* Steam coal launches as 5th most traded contract on bourse
* Offers miners, traders access to hedging tool
* Regulators also may allow trade in crude oil futures (Recasts, adds analyst comments in paragraphs 6,7)
By Fayen Wong
SHANGHAI, Sept 26 (Reuters) - China's first thermal coal futures contract debuted as one of the most heavily traded contracts on the Zhengzhou Commodity Exchange on Thursday as miners, traders and investors were eager to trade it.
Although China is the world's top coal consumer and producer, its coal derivatives market is relatively undeveloped, and there is growing demand for hedging tools, particularly given that domestic coal prices have fallen steeply this year.
The rollout of China's first thermal coal contract will also give Beijing greater influence over global prices, analysts said. The move comes as China looks to gradually open up its financial sector in a drive to make economic growth more consumption-oriented.
China is the world's top coal consumer and producer and in 2012 churned out 2.74 billion tonnes of thermal coal, which accounts for nearly 80 percent of its total power output.
Top miners Shenhua Group, China Coal Energy Co , Inner Mongolia Yitai Coal and coal traders have all indicated their interest in trading Zhengzhou's physical delivery-backed contract, sources said earlier this month.
"The perspective for the coal futures contract is quite rosy," said one coal analyst in Singapore, who declined to be named because he was not authorised to speak to the press.
Trading of thermal coal futures could rise to several times the yearly physically traded volumes of around 3 billion tonnes as the contract attracts more institutional investors, he added.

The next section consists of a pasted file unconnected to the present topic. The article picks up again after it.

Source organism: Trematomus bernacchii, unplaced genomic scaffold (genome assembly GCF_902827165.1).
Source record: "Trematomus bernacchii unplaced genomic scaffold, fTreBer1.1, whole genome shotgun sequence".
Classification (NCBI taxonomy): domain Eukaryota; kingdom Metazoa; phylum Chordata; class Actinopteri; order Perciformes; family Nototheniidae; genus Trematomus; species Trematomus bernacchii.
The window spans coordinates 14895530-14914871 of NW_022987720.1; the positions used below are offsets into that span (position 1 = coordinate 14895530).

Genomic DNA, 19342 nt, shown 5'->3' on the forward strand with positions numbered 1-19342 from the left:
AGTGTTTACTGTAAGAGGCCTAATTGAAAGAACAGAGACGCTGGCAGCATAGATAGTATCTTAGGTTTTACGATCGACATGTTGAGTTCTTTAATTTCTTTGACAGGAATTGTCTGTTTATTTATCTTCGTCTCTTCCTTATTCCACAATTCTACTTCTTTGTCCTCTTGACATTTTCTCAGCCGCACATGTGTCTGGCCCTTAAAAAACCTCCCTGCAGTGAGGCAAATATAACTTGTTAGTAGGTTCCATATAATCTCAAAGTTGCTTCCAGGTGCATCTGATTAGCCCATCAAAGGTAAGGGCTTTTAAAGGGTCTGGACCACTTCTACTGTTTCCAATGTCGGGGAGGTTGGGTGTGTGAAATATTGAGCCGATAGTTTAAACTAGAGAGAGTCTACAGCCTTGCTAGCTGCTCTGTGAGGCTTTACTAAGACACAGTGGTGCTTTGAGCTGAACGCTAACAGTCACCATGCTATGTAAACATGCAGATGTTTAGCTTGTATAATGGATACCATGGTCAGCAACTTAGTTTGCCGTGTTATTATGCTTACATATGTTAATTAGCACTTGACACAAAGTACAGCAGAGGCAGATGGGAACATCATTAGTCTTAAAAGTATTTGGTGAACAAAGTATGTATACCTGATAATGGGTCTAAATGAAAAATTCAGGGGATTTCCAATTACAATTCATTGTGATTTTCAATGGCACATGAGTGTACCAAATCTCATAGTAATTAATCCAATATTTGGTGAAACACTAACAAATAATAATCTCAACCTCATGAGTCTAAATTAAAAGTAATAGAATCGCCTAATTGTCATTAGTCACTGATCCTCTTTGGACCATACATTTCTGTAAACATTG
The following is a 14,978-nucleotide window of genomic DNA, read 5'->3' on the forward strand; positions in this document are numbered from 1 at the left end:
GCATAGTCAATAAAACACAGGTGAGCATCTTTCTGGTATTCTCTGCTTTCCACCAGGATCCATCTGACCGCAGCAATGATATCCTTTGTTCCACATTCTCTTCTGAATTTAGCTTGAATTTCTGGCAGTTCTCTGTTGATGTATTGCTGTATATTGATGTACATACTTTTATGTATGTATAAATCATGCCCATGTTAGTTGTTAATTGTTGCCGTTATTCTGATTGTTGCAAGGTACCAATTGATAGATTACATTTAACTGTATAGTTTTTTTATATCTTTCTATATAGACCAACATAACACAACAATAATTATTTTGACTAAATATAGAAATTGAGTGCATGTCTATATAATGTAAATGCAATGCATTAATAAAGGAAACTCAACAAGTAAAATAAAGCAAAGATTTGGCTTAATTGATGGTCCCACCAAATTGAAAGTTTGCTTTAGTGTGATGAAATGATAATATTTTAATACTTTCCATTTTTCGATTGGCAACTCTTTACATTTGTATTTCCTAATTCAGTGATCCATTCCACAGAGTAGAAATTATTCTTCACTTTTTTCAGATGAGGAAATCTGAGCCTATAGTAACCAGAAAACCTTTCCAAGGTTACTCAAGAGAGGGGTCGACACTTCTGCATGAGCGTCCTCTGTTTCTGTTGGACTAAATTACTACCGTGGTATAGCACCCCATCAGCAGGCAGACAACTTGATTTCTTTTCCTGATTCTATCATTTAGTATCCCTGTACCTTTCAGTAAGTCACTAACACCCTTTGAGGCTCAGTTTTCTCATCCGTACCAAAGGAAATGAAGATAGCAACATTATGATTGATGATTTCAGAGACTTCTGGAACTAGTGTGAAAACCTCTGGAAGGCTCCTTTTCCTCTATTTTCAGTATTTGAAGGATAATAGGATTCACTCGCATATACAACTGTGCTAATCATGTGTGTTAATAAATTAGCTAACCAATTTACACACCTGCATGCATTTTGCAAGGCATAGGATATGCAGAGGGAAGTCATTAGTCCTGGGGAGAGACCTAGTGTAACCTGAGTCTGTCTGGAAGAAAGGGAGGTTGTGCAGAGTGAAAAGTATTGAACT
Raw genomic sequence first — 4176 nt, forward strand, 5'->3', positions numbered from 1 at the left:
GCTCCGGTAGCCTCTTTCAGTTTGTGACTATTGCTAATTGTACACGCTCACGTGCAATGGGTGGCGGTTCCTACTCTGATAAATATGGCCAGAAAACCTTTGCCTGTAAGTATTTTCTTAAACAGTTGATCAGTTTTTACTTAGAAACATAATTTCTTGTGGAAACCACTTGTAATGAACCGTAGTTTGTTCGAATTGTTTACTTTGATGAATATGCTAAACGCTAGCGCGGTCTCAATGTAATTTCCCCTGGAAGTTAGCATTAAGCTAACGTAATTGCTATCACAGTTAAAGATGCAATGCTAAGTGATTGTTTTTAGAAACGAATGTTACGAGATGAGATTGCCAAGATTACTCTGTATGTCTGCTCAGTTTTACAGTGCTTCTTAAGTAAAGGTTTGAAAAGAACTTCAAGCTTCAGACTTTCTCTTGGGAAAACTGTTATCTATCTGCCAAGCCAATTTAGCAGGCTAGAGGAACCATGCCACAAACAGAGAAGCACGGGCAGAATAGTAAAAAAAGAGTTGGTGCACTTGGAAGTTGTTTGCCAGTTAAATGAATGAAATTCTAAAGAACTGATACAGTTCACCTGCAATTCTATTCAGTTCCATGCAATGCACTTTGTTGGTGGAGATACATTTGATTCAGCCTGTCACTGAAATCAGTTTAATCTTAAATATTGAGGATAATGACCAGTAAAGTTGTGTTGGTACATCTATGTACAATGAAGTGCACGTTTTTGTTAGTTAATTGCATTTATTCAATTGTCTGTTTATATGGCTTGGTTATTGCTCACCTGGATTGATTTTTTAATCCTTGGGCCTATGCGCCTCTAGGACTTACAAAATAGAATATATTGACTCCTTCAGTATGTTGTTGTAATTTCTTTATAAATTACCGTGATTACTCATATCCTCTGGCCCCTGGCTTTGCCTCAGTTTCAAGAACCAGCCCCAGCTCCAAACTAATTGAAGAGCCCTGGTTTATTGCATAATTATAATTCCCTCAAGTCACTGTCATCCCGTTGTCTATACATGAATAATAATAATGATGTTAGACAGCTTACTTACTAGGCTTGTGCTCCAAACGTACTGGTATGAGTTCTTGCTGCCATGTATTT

The January steam coal contract rose 2.8 percent to close at 534.4 yuan ($87.32) per tonne, up from a base price set at 520 yuan. With over 300,000 lots traded, it was the bourse's fifth-most traded contract for the day.
HEDGE AGAINST VOLATILITY
"We're keen and are learning more about the hedging process. Steam coal prices have been falling and will stay volatile in the future, so it's a good idea to start hedging our risk," an executive from a private coal producer said.
China's coal prices have been steadily declining since December and are down by 16 percent so far this year due to overcapacity and slowing economic growth.
Falling prices, which sank to fresh four-year lows of 531 yuan a tonne this week, have pushed many miners into losses and forced some high-cost mines to cut production.
Only Chinese entities and China-registered wholly foreign-owned enterprises (WFOE) will be allowed to trade the Zhengzhou contract, which will be based on coal with a calorific value of 5,500 kcal/kg and be denominated in yuan.
A source at a foreign bank with a licence to trade on China's commodities exchanges said the firm planned to trade in the contract.
Other large miners and power companies are enthusiastic about the contract and about learning more ways to hedge, said Liu Yi, an analyst at Galaxy Futures, but adding that most of the trading will initially be dominated by retail investors.
A Singapore-based coal market source said the introduction of coal futures in China could also draw more Chinese players into the international paper market.
"They seem to be really comfortable with anything that's done by the Chinese exchanges. Hopefully they can have the same kind of interest in international swaps," the source said, which would potentially amplify any market influence gained from the launch of the new coal contract.
Investors are required to put up a minimum 5 percent of the value of the new futures contracts. The exchange has set each lot size at 200 tonnes and circuit breakers at 8 percent above and below the opening price on a given day.
Regulators are also considering allowing trade in futures contracts for crude oil, iron alloys and a slew of agricultural products.
The Zhengzhou Commodity Exchange already has a dozen other futures contracts including wheat, sugar, methanol and cotton. ($1 = 6.1200 Chinese yuan) (Additional reporting and writing by Rebekah Kebede in Perth, Editing by Tom Hogue and Jane Baird)